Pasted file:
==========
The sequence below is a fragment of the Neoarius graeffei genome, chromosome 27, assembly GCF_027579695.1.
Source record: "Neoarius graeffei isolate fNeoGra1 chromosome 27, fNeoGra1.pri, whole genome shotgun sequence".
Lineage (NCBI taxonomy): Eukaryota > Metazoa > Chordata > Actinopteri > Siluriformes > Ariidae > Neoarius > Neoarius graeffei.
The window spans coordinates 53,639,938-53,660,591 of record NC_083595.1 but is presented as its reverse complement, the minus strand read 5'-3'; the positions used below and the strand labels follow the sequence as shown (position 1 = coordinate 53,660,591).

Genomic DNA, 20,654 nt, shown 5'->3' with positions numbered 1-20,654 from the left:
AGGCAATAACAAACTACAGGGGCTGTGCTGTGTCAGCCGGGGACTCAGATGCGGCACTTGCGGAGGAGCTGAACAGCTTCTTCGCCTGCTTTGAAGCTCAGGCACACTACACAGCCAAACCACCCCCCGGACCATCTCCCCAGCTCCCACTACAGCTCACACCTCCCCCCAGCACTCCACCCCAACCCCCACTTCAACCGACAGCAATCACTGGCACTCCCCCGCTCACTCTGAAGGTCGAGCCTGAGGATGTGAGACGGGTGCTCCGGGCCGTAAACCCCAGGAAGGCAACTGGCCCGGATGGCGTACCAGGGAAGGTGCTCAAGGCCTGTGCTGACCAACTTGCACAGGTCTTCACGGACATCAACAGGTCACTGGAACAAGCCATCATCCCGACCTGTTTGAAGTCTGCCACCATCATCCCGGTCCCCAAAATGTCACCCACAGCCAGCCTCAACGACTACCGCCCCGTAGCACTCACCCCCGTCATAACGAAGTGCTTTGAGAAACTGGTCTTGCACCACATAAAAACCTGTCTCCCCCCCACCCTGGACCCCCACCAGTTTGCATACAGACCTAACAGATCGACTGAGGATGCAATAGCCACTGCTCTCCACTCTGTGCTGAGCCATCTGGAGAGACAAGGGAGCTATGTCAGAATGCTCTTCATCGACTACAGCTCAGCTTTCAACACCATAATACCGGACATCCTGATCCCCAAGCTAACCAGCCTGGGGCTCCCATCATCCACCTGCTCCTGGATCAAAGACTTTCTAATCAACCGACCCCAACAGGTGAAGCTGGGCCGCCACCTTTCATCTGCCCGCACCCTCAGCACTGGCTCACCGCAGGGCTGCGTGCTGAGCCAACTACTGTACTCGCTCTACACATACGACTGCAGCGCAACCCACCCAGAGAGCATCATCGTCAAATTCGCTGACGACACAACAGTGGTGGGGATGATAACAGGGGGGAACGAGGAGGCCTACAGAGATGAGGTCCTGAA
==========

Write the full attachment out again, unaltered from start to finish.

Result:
The sequence below is a fragment of the Neoarius graeffei genome, chromosome 27, assembly GCF_027579695.1.
Source record: "Neoarius graeffei isolate fNeoGra1 chromosome 27, fNeoGra1.pri, whole genome shotgun sequence".
Lineage (NCBI taxonomy): Eukaryota > Metazoa > Chordata > Actinopteri > Siluriformes > Ariidae > Neoarius > Neoarius graeffei.
The window spans coordinates 53,639,938-53,660,591 of record NC_083595.1 but is presented as its reverse complement, the minus strand read 5'-3'; the positions used below and the strand labels follow the sequence as shown (position 1 = coordinate 53,660,591).

Genomic DNA, 20,654 nt, shown 5'->3' with positions numbered 1-20,654 from the left:
AGGCAATAACAAACTACAGGGGCTGTGCTGTGTCAGCCGGGGACTCAGATGCGGCACTTGCGGAGGAGCTGAACAGCTTCTTCGCCTGCTTTGAAGCTCAGGCACACTACACAGCCAAACCACCCCCCGGACCATCTCCCCAGCTCCCACTACAGCTCACACCTCCCCCCAGCACTCCACCCCAACCCCCACTTCAACCGACAGCAATCACTGGCACTCCCCCGCTCACTCTGAAGGTCGAGCCTGAGGATGTGAGACGGGTGCTCCGGGCCGTAAACCCCAGGAAGGCAACTGGCCCGGATGGCGTACCAGGGAAGGTGCTCAAGGCCTGTGCTGACCAACTTGCACAGGTCTTCACGGACATCAACAGGTCACTGGAACAAGCCATCATCCCGACCTGTTTGAAGTCTGCCACCATCATCCCGGTCCCCAAAATGTCACCCACAGCCAGCCTCAACGACTACCGCCCCGTAGCACTCACCCCCGTCATAACGAAGTGCTTTGAGAAACTGGTCTTGCACCACATAAAAACCTGTCTCCCCCCCACCCTGGACCCCCACCAGTTTGCATACAGACCTAACAGATCGACTGAGGATGCAATAGCCACTGCTCTCCACTCTGTGCTGAGCCATCTGGAGAGACAAGGGAGCTATGTCAGAATGCTCTTCATCGACTACAGCTCAGCTTTCAACACCATAATACCGGACATCCTGATCCCCAAGCTAACCAGCCTGGGGCTCCCATCATCCACCTGCTCCTGGATCAAAGACTTTCTAATCAACCGACCCCAACAGGTGAAGCTGGGCCGCCACCTTTCATCTGCCCGCACCCTCAGCACTGGCTCACCGCAGGGCTGCGTGCTGAGCCAACTACTGTACTCGCTCTACACATACGACTGCAGCGCAACCCACCCAGAGAGCATCATCGTCAAATTCGCTGACGACACAACAGTGGTGGGGATGATAACAGGGGGGAACGAGGAGGCCTACAGAGATGAGGTCCTGAA